After 31 Years And 15 Records, R.E.M. Calls It A Day
Breakup Is Amicable And Unanimous, Band Members Say
The photo you see here, which was scanned to digital by the Los Angeles Times, shows Southern rock band R.E.M. in its hometown of Athens, Georgia in 1985. From the left are Bill Berry (the band’s original drummer, who retired from the group in 1997), Mike Mills, Peter Buck, and Michael Stipe. Last week, after making music together for some 31 years, R.E.M. issued a brief statement on its website telling fans that the band was calling it quits.
The statement read:
“As R.E.M., and as lifelong friends and co-conspirators, we have decided to call it a day as a band. We walk away with a great sense of gratitude, of finality, and of astonishment at all we have accomplished. To anyone who ever felt touched by our music, our deepest thanks for listening.”
In addition to this group statement, the three original band members (Mills, Buck, and Stipe) wrote individual blurbs outlining their feelings on the band’s dissolution. Mills stressed that the decision to break up came with “no disharmony… no falling-outs, no lawyers squaring-off.” While most bands seem to break up because their members grow apart, R.E.M. may have fallen victim to label politics. In an interview with Rolling Stone, Ethan Kaplan, owner of the R.E.M. fan community “Murmurs” and former VP of emerging technology at Warner Bros Records, suggested that recent changes at the record label probably contributed to the band’s decision. “I think the demands on a band now to get a record out were more than they might have wanted to commit,” he said. “I suspected this was coming….”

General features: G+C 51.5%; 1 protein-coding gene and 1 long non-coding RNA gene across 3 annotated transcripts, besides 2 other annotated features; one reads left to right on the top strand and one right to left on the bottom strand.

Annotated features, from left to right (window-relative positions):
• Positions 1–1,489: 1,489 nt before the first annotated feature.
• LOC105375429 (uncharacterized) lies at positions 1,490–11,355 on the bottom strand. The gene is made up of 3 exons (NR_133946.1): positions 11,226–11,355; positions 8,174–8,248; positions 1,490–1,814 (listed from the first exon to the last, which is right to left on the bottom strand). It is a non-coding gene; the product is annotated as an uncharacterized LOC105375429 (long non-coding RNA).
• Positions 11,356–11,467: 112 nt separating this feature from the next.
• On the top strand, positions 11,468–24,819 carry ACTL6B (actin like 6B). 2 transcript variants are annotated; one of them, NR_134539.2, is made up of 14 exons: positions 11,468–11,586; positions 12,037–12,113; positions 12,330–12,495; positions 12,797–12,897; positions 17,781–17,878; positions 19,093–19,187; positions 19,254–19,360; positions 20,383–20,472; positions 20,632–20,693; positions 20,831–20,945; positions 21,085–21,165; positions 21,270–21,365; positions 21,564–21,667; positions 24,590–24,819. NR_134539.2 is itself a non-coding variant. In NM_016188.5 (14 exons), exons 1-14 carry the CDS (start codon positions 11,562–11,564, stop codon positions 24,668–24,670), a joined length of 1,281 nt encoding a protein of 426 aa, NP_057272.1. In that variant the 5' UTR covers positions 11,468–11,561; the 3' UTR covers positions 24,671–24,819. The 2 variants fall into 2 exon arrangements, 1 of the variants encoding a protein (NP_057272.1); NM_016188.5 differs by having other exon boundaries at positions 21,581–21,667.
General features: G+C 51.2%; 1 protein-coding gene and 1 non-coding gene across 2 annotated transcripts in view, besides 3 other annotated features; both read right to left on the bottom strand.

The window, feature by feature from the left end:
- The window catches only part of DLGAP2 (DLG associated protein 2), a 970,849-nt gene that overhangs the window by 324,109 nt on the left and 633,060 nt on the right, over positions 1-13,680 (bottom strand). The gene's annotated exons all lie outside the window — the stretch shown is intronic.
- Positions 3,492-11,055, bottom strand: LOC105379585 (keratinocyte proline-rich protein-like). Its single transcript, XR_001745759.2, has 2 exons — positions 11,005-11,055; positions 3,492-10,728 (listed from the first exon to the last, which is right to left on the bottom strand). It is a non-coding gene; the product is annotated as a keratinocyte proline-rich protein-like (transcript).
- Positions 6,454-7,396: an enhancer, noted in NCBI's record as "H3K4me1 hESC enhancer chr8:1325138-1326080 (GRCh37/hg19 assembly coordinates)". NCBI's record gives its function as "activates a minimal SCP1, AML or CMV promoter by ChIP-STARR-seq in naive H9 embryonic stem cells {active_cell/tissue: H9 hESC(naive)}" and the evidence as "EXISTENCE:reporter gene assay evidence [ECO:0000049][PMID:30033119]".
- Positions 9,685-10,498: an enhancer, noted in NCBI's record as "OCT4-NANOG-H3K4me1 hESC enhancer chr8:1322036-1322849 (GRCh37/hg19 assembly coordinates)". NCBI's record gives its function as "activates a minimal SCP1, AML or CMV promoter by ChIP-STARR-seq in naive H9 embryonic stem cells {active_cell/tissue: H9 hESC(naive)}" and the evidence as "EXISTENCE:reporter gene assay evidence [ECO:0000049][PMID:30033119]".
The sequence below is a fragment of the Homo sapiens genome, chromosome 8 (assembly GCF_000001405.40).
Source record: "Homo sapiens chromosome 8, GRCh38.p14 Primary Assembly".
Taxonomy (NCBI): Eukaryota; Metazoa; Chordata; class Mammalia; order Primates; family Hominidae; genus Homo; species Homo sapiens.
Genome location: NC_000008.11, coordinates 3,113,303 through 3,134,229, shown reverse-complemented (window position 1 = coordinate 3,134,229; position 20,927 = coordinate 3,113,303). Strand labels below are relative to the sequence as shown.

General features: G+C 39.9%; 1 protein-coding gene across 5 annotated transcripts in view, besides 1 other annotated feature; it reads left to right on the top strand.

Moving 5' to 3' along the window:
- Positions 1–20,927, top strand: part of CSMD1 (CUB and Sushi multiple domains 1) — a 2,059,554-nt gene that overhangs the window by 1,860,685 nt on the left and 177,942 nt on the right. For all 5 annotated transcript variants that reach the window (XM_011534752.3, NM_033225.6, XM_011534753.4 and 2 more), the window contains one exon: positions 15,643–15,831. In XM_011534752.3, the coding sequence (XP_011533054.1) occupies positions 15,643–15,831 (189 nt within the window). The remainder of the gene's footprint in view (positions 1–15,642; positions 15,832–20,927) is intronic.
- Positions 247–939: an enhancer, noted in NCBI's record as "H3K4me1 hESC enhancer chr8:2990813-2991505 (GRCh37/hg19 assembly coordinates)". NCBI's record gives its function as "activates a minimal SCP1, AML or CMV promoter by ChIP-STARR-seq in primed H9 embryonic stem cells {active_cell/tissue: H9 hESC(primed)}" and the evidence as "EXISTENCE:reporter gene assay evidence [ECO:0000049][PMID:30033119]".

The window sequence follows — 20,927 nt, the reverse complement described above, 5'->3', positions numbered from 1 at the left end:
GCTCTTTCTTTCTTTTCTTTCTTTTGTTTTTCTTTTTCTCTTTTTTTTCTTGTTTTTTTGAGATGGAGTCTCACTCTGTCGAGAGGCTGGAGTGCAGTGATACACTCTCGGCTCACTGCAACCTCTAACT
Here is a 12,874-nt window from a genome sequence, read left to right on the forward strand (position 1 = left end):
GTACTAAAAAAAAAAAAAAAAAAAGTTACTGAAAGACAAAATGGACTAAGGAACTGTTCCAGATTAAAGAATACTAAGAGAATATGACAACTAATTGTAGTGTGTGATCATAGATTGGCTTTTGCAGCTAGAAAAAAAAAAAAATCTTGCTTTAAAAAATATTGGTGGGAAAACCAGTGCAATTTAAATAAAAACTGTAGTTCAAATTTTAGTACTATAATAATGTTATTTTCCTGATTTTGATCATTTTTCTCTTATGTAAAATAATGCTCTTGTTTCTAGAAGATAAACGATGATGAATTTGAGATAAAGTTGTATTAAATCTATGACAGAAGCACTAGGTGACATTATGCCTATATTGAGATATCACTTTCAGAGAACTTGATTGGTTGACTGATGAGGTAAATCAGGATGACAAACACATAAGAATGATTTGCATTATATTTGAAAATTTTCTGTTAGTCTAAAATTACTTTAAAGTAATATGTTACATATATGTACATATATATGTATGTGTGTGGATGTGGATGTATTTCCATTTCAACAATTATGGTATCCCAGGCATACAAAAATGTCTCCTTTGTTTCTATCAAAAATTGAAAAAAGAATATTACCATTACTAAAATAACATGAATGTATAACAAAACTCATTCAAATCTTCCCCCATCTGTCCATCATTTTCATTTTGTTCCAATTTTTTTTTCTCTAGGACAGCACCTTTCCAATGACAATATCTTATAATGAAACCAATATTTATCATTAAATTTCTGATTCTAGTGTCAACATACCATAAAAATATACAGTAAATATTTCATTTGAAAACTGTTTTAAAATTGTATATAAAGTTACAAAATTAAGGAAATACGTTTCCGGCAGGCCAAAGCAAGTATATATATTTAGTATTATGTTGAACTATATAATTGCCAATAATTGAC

In March of this year, R.E.M. released the band’s final record, called “Collapse Into Now,” which received nearly unanimously positive reviews. Los Angeles Times music critic Ann Powers wrote that the album eschewed “current trends,” instead “moving through the R.E.M. cookbook with the focus and precision of an Iron Chef.” Powers called the album a return to form for the band.
The band members have not announced what they plan to do in the next chapter of their lives. To see more classic R.E.M. photos that have been scanned to digital, visit LA Times.